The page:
Features tested would be inspired by the actual MOT but relate directly to the quality of educational provision, for example, steering, (i.e. leadership),

2.1.1. Steering gear condition
To check the condition of the steering gear:

Turn the steering from lock to lock and observe the operation of the steering gear.

becomes,

2.1.1. Leadership gear condition
To check the condition of the leadership gear:

Ask senior leaders how they successfully direct the school and accept 2 pieces of illustrative evidence.

2. Jury Service

GavelPeople between 18 and 70 years of age have a civic duty to serve on a jury if called to do so. Roughly 35% of citizens are invited to take part, so there’s a 1 in 3 chance you’ll get asked. Jury members (usually 12) check facts impartially. They are not experts in law – that’s the judge’s role – but they do provide a commonplace view of a legal scenario. They bring reality to bear on an abstract system, they pursue truth based on their life experience and in doing so make our legal system practical and authentic instead of abstract and out of touch.

You know where I’m going with this don’t you. Teachers inspecting teachers (like Challenge Partners already do).

I propose that part of progress to UPS includes an increasing requirement on experienced teachers to inspect, advise and hold to account their colleagues. I’d much prefer tough empathy than uninformed punitive condemnation. Teachers know what it’s like to struggle with pupil behaviour, to wrestle with competing demands and to shoulder target-driven workloads. At UPS, a teacher-inspector wouldn’t accept excuses but they would fully understand reasons.

3. Economics

HandIn 1776, Scottish Enlightenment thinker, Adam Smith published An Inquiry into the Nature and Causes of the Wealth of Nations. In this definitive work he introduced The Invisible Hand, an economic concept suggesting that a free market will organise itself without the intervention of government.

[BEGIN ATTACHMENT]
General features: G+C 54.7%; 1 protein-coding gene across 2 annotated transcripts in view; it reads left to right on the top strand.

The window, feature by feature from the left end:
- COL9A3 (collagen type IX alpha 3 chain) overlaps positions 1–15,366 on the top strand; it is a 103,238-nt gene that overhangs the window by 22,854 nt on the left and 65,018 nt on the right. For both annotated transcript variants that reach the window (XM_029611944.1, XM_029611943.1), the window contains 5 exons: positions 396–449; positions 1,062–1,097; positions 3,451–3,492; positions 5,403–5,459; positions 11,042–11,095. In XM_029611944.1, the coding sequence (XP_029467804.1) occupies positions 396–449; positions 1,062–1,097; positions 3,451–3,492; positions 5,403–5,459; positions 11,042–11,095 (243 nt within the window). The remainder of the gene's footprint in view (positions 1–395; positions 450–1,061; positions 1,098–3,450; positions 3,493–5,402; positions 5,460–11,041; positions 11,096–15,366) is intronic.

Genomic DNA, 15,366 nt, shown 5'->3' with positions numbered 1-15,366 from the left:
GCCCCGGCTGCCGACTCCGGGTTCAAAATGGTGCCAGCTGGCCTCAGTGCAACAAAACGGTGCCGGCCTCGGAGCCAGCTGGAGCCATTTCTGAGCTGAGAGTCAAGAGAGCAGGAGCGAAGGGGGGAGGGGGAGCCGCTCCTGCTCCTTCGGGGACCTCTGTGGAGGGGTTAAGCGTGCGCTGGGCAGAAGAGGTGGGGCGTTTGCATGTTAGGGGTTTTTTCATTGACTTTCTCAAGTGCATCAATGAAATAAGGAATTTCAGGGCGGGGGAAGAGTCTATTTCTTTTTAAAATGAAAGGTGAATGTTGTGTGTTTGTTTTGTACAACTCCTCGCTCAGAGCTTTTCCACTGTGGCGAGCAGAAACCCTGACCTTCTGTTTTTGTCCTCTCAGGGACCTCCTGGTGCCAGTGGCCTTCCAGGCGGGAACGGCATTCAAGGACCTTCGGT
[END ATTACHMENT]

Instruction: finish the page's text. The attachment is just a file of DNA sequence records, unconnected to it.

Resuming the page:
He argued that individuals pursuing self interest, in a market where they are free to produce and consume, will cause a natural flow of prices and trade. The market moves as if directed by an invisible hand – which is actually the emergent behaviour of millions of individual decisions about what to buy or sell and millions of judgements about what has value.

I propose that schools should be left alone (apart from an annual MOT and UPS jury service inspections) to get on with the business of teaching and learning. The invisible educational hand will soon get to work. It’ll emerge from the children, their parents, the local community, the media and even the teachers in school and in nearby ones. If a school is failing its pupils, it’ll loose value and pupils will go. If a school is succeeding, it’ll gain value and pupils will arrive. And (heavens above) if we actually attached funding to number of pupils, the invisible hand could really get to work.

You might say this last idea is in play now. That educational capitalism is a travesty which undermines authentic learning and values-driven teaching. Maybe so. But to really see what cards the invisible educational hand will play, we must first remove the very visible and unnatural foot of Ofsted. Mr Gove unleashed market forces into education, but they are not yet free to become fully efficient.

There you have it. My proposal for a better way to hold schools to account for their pupils’ futures (remember, most children in school today will be alive in the 22nd century):

  • An annual basics check (MOT)
  • An expert self-inspection (Jury Service)
  • Market forces (the educational invisible hand)

After all, does anyone loose sleep over an MOT; worry unduly about someone who knows their profession, helping them out; or complain excessively when the price of apples goes up a bit?

Something to Think About

Is there actually any research to show that inspection systems like Ofsted’s help raise progress and achievement? (I’ve not found any yet)

How would you best hold schools and teachers to account?

What is the most effective way to help a teacher become even more effective?

mike@thinkingclassroom.co.uk

www.thinkingclassroom.co.uk

New Ofsted in 10 Bullet Points

sec cameraDo you remember at school when you were getting on with group work and the teacher was roaming around the classroom, having a look, giving a nudge here and there? (we call it assessment in the moment now).